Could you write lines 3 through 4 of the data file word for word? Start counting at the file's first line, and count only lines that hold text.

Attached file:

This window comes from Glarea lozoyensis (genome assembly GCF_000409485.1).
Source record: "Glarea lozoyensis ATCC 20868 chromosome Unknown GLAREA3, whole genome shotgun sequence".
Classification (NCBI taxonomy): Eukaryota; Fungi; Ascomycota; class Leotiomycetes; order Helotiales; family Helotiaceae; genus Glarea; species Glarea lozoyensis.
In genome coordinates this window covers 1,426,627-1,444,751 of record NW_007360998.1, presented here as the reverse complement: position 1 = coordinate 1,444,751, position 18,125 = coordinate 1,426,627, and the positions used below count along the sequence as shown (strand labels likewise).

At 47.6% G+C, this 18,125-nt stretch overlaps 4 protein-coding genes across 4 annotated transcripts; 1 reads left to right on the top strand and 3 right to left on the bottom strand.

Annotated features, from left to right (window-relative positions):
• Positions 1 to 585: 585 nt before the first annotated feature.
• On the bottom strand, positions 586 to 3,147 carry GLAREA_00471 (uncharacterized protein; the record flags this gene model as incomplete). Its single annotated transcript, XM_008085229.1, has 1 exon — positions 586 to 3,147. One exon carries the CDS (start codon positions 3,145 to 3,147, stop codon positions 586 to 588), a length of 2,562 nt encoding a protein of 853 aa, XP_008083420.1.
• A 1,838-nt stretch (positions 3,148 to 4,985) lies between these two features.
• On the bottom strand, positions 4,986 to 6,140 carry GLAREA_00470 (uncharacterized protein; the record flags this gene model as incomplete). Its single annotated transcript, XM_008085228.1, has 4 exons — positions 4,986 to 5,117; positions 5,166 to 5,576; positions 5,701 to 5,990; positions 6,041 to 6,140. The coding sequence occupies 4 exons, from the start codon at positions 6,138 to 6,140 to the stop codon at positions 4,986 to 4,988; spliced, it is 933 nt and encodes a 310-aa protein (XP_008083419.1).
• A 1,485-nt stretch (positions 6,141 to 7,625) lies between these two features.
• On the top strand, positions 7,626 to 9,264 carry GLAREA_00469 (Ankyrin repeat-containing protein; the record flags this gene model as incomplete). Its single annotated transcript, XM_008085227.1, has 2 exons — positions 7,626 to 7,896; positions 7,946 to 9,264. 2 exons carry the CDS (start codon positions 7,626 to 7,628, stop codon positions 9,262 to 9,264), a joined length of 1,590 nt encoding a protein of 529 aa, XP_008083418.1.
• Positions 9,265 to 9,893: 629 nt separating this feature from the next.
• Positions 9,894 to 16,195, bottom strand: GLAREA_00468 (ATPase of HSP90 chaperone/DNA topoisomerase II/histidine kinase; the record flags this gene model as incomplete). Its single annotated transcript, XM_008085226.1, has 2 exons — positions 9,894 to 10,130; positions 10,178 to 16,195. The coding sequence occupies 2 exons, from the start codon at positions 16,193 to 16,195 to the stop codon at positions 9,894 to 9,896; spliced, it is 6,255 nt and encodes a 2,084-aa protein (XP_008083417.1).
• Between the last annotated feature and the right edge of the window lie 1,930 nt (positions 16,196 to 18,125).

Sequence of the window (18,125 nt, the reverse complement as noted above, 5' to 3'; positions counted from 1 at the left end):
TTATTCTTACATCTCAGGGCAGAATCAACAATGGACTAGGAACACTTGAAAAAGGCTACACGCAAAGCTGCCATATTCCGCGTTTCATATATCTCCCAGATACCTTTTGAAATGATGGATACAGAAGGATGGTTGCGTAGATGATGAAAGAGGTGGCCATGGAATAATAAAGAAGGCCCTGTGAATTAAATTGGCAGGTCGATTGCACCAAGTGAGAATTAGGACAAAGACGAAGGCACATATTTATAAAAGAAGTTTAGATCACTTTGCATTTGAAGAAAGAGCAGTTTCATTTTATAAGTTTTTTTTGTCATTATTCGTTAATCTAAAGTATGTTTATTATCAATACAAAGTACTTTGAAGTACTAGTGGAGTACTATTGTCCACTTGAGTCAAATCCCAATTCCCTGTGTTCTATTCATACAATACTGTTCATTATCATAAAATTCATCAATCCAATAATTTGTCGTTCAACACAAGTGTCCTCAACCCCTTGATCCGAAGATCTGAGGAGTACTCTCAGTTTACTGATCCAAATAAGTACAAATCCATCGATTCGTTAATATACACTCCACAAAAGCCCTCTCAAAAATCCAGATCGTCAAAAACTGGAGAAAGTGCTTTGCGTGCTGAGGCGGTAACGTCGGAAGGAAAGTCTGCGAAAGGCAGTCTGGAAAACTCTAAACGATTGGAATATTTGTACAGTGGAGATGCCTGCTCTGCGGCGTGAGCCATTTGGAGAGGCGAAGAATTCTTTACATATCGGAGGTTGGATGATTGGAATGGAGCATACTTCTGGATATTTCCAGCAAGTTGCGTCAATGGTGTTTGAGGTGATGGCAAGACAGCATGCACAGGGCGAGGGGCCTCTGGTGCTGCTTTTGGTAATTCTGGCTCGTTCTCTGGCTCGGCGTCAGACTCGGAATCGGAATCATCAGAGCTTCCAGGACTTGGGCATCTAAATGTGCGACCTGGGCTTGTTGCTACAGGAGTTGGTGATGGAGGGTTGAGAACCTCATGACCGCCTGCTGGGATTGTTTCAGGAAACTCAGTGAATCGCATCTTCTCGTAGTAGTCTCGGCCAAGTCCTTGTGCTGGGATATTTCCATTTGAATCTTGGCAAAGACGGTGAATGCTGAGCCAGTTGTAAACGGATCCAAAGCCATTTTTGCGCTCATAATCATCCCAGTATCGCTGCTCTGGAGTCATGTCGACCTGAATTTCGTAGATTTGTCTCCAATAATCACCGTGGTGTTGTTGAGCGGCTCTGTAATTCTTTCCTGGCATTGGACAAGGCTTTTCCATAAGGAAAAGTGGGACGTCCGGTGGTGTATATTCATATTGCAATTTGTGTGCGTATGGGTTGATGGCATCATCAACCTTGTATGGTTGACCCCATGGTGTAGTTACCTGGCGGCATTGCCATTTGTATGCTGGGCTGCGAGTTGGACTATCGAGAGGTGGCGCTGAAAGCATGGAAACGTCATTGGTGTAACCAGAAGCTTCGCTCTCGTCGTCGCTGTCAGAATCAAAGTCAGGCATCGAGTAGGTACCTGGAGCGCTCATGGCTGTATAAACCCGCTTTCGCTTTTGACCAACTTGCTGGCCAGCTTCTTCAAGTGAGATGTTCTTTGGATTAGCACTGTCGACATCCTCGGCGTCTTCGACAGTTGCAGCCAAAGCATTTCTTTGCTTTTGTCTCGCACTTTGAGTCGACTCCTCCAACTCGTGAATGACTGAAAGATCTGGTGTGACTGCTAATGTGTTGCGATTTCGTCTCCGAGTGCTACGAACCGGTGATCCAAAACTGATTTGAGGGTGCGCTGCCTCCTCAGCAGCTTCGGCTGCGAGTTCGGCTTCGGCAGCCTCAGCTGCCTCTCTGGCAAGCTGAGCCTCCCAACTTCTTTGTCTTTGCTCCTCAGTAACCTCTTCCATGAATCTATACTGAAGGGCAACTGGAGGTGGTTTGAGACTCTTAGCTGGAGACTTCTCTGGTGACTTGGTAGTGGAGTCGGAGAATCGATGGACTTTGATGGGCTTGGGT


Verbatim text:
Classification (NCBI taxonomy): Eukaryota; Fungi; Ascomycota; class Leotiomycetes; order Helotiales; family Helotiaceae; genus Glarea; species Glarea lozoyensis.
In genome coordinates this window covers 1,426,627-1,444,751 of record NW_007360998.1, presented here as the reverse complement: position 1 = coordinate 1,444,751, position 18,125 = coordinate 1,426,627, and the positions used below count along the sequence as shown (strand labels likewise).